We, as consumers, have our own role in this healing process. We have to accept that the media we hold near to our hearts can still have troubling messages. To hide from this fact is disingenuous. Admit that major themes may be damaging, that you understand and respect that others feel uncomfortable, and yet still celebrate the elements that you enjoy. Our voices are important. It doesn't help anyone to stick our heads in the sand, to pretend that everything is all right even when so many people think otherwise. There's nothing wrong with liking media that others find disgusting. Yes, I am a little embarrassed to say that I enjoyed Killer Is Dead amid the controversy that surrounded its release, but at the same time, I can't hide who I am, and I am fully aware of what kind of messaging it has. So don't stop playing the games you love, or watching the movies that speak to you. But don't brush off the criticisms directed toward them, either.

Video games are supposed to be an escape. They're where I go when I want to relax for a few hours, or to visit a world very different from my own. I recognize that games are power fantasies, fictional endeavors in which I can jump higher than real gravity would allow, withstand bullets without dying, and dunk a basketball from the three-point line. Those power fantasies are what often draw me into games. But it's when those fantasies shift from exaggerating my own physical strengths to turning women into mere objects that things stop being fun. We have to recognize the cultural impact of our artistic expression. Only by talking openly about what we're enjoying, and examining how it affects the world at large, can we better understand how a person like the Santa Barbara killer could have such troubling ideas about women to begin with.

Discussion

1384 comments
chuckwobbly
chuckwobbly

As long as the majority of cultures throughout the world see women as nothing but property, you're right, this is a cultural problem.  Men feel entitled to have sex with women and those who can't whine about the 'friend zone' meaning 'because I am nice to you, I am entitled to your p&*sy. Men are continuing to prove what losers they are around the world with this sort of behavior....SHE gave me the apple and I did eat...yes this behavior goes all the way back to a popular book of fairy tales in a good deal of people's houses.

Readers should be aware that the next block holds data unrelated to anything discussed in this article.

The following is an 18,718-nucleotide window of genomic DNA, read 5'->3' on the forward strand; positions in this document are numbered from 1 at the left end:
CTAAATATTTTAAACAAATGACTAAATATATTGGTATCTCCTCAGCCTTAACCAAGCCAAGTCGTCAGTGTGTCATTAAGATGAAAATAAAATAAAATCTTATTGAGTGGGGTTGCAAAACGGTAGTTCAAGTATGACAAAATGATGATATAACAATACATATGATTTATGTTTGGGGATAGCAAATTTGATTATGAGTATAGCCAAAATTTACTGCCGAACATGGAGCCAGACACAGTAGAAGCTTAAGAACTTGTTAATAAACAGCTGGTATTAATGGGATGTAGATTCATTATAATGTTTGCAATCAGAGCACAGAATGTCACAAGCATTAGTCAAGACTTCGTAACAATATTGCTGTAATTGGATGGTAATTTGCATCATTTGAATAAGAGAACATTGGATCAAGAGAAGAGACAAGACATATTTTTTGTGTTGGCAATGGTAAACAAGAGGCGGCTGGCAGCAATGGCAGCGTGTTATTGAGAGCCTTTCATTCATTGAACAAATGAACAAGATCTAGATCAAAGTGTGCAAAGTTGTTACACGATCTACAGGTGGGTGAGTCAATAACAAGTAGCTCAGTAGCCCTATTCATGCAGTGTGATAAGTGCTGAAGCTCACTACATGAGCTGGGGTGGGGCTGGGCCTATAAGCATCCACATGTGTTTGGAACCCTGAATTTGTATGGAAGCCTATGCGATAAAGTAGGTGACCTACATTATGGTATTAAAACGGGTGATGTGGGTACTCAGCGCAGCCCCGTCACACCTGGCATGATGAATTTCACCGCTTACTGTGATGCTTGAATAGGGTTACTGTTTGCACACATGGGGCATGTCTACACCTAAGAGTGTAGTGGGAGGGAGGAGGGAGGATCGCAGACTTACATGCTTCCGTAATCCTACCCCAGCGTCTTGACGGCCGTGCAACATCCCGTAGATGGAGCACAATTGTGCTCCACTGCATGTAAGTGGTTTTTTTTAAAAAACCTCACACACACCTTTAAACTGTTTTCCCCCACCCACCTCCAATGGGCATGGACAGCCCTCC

McDayman
McDayman

So many in these comments seem stuck on the idea that Tom is blaming games for these murders.  He's not.  In fact, he specifically says so.


"I am not pointing my finger toward any one thing in an attempt to take blame away from the individual and shift it onto an inanimate object."


Let me summarize his point, in hopes that future people reading this (or skipping right to the comments) might understand it.  Tom is saying that our culture is in part responsible for nurturing these negative ideas (sexism, misogyny, etc) in people.  Games, movies and TV are contributors to our cultural norms and thus influence those of us that grow up knowing them.  When our entertainment media handles difficult topics (relationships, sex, rape, violence) irresponsibly, it does affect people's real world perceptions.  There are other factors, certainly, but this is one of them.  So yes, there is value in considering and criticizing such content in media that we consume.

psuedospike
psuedospike

After reading his manifesto, which I highly recommend Tom actually do, it's pretty clear that this was the final act of a twisted mind full of anger due to years of isolation and bullying, also parental abandonment.  That coupled with the failure of local police to monitor this kid after Youtube videos detailing exactly what he did resulted in this recent mass murder.


It was not society or entertainment to blame, it was bad parenting coupled with an entitled little @$$hole who didn't get what he thought he deserved, period.

Salinger
Salinger